Rosacea is an inflammatory skin condition that causes facial flushing, redness, and dry lesions on the face.
Some studies have found that a person with rosacea can sometimes have four times more Demodex mites on their face than someone without the condition. Among people with rosacea, those with subtype 1 are more likely to have a high number of these mites on their skin.
D. folliculorum mites have also been found in the tear ducts of people with ocular rosacea, which is a type of rosacea that affects the eyes.
Blepharitis is an inflammation of the eyelids that can cause crusting, watering, and redness. Increased numbers of Demodex mites have been noted in people with blepharitis.
Androgenetic alopecia is an inherited hair-loss condition that affects both men and women. It has been suggested that a chemical produced by the mites may trigger an inflammatory reaction that affects hair follicles. Although Demodex mites do not cause androgenetic alopecia, they may worsen the condition.
Non-specific facial dermatitis
Increased numbers of Demodex mites are also associated with symptoms of non-specific dermatitis on the face. These symptoms include itching, acne-like blemishes, and spots around the lips.
Large numbers of D. folliculorum mites can cause rosacea-like symptoms on the skin of the face. These symptoms include:
- acne-like blemishes
- rough-feeling skin
- eye redness
The symptoms caused by D. folliculorum mites are sometimes mistaken for acne or severe skin dryness.
A doctor will start the diagnosis of D. folliculorum by taking a medical history and examining the skin.
The mites are too small to be seen with the naked eye, so the doctor will usually do a skin biopsy. This involves taking a sample of the skin and examining it under a microscope.
It is important to determine the quantity of mites living on the skin. A small number of mites is unlikely to be the cause of an individual’s skin problems.
D. folliculorum mites are more likely to occur on the face. This can make treatment more challenging because the skin there is very sensitive.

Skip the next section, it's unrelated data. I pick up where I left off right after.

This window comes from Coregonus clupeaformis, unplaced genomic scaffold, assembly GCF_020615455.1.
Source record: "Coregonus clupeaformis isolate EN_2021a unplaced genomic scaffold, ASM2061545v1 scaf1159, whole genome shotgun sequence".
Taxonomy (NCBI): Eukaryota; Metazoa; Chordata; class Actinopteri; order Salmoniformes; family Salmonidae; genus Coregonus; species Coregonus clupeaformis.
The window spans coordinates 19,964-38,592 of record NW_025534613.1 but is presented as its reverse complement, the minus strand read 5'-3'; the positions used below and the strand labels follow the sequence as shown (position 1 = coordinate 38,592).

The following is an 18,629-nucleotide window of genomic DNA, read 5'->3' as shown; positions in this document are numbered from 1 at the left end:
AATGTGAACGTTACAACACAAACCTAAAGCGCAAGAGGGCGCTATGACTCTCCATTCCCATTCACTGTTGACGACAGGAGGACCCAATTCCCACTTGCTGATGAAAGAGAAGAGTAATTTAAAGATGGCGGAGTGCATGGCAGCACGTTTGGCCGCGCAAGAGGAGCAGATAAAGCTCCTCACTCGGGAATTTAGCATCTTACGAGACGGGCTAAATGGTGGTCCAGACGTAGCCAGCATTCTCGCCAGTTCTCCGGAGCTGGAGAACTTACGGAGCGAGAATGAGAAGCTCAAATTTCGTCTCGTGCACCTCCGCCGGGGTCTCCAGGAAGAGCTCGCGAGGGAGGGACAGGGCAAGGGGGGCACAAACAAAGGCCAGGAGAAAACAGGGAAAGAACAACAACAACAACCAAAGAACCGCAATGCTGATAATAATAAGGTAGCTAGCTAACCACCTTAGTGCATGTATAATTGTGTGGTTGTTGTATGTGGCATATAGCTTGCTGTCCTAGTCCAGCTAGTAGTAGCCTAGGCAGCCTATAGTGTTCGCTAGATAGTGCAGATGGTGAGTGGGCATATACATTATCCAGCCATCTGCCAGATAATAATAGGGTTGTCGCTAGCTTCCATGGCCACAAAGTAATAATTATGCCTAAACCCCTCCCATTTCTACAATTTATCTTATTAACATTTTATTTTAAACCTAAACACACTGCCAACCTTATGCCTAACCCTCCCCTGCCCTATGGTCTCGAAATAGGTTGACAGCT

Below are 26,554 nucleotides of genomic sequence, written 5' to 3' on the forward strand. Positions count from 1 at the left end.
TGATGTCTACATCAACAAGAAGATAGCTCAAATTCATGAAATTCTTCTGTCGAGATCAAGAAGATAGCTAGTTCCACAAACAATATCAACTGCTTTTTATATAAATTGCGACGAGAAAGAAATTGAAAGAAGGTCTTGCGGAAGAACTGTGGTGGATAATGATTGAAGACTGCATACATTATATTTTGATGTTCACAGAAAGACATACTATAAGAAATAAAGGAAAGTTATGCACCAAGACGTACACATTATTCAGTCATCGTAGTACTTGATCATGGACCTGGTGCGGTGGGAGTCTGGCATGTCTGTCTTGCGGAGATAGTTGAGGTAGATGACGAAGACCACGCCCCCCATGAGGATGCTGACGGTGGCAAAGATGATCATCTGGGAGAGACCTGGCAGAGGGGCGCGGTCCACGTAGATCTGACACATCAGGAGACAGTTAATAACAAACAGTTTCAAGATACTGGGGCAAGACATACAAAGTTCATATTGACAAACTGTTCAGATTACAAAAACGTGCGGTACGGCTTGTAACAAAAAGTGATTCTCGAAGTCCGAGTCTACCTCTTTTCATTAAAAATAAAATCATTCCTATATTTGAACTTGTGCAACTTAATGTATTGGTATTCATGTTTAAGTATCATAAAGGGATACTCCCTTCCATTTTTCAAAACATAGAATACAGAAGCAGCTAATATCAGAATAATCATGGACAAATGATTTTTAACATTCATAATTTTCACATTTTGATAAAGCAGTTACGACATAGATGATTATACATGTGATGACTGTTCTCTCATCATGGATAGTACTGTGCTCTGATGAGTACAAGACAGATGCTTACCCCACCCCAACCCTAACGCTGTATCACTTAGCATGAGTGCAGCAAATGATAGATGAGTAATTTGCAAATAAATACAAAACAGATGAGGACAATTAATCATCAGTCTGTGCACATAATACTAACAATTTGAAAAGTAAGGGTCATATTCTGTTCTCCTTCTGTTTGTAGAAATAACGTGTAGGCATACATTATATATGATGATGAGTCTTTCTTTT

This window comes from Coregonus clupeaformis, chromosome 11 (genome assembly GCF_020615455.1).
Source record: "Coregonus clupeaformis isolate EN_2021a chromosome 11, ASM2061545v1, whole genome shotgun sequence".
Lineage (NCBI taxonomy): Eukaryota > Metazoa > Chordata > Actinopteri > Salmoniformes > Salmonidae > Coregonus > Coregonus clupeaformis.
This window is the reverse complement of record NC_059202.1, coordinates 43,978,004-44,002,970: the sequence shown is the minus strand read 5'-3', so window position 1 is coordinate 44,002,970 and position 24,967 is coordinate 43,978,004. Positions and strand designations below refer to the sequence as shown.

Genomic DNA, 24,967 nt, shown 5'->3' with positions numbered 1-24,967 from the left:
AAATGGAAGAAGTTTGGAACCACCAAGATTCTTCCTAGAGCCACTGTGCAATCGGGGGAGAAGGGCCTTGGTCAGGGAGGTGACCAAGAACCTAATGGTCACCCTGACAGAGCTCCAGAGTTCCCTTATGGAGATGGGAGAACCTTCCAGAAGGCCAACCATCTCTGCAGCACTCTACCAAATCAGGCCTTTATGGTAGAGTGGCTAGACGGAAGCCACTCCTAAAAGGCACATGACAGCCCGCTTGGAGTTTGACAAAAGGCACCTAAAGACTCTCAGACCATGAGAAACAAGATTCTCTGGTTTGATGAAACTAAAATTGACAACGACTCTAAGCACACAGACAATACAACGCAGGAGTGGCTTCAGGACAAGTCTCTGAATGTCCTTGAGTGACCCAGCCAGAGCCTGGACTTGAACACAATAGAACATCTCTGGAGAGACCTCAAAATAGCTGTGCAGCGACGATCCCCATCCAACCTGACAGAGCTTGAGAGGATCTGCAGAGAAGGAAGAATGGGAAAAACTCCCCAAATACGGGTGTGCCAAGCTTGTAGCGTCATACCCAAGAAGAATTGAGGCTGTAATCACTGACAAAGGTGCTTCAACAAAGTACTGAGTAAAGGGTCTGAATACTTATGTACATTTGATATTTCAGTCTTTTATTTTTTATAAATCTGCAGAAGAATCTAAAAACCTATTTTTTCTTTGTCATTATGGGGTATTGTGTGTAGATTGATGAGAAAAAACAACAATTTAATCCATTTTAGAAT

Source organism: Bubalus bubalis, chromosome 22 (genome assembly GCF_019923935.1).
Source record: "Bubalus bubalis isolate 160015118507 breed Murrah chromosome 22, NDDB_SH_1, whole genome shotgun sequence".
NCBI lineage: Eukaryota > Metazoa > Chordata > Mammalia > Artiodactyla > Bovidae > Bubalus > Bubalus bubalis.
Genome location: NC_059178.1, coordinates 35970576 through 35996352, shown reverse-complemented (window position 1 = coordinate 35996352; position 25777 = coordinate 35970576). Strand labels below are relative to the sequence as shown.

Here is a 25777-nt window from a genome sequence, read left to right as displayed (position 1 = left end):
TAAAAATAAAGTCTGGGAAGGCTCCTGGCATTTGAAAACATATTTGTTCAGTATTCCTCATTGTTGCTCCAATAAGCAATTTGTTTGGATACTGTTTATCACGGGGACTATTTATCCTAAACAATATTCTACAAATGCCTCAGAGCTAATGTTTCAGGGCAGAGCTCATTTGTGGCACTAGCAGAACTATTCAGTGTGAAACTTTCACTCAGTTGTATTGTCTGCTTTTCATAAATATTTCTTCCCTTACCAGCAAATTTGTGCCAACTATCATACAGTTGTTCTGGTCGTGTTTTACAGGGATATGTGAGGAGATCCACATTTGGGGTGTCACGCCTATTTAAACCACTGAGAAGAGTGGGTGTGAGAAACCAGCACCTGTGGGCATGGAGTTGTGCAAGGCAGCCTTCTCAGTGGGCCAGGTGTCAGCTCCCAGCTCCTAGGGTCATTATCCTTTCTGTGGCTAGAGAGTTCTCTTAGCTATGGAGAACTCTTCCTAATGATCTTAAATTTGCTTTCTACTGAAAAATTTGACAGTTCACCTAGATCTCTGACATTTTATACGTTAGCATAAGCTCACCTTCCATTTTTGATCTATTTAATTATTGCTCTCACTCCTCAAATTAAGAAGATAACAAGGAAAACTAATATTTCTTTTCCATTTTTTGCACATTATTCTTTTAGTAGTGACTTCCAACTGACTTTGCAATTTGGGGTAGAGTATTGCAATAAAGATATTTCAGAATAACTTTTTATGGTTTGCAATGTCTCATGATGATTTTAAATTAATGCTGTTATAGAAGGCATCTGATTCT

A doctor may recommend treatment with creams such as crotamiton or permethrin. These are topical insecticides that can kill mites and so reduce their numbers. The doctor may also prescribe topical or oral metronidazole, which is an antibiotic medication.
A person can clean around their eyes using Demodex facial wipes or towelettes. Suitable products include Cliradex and Demodex Control. These products and others are available online.
Doctors may also apply a high-concentration alcohol solution to a person’s face. This brings the Demodex mites to the surface. The doctor can then apply substances to the skin that kill the mites and treat the condition.
For people who have a severely weakened immune system, a doctor may prescribe ivermectin.
There are also some preventive measures that a person can take at home. These include:
- Washing the face twice daily with a gentle cleanser. Scrubbing the eyelids with baby shampoo may also help.
- Avoiding oil-based cleansers and greasy makeup, which can provide further “food” for the mites.
- Exfoliating once or twice a week to remove dead skin cells.
Keeping the skin clean and dry as well as addressing any underlying conditions may help to reduce the number of D. folliculorum mites.
For most people, the presence of D. folliculorum mites on the face is harmless.
However, in larger numbers, these mites can cause rosacea-like symptoms. Individuals with certain skin conditions or weakened immune systems are at greater risk of developing these symptoms.
A doctor can do a skin biopsy to determine if a person is living with an abnormally high level of mites. Treatment involves cleaning the face regularly and using various medications to kill the mites.
Лечение глаз и век может принести быстрое облегчение людям, многие из которых страдали от клеща, блефарита или сухости глаз в течение многих лет.
Но есть средства, которые больные могут применять у себя дома, чтобы еще больше уменьшить проблему. Рекомендуется стирка простынь и наволочек в горячей воде и сушке при высокой температуре, чтобы убить клещей, которые способны перемещаться с постельных принадлежностей к лицу. В некоторых случаях имеет смысл купить новые подушки. Можно также отказаться от макияжа в течение недели, и выбросить старую косметику.
Многие врачи обеспокоены тем, что пациенты не будут соблюдать процедур, которые они рекомендуют. Но стоит только описать людям, как паразиты закапываются в их клетки и пируют на их телах, особенно, если показать фотографии микроскопических существ, то они сразу же готовы соблюдать рекомендации. Если лечение раздражает, как, например, продуктами из масла чайного дерева, то многие от него отказываются. Но если с терапией человек чувствует себя комфортно и ощущает веки более свежими, то он более склонен придерживаться режима.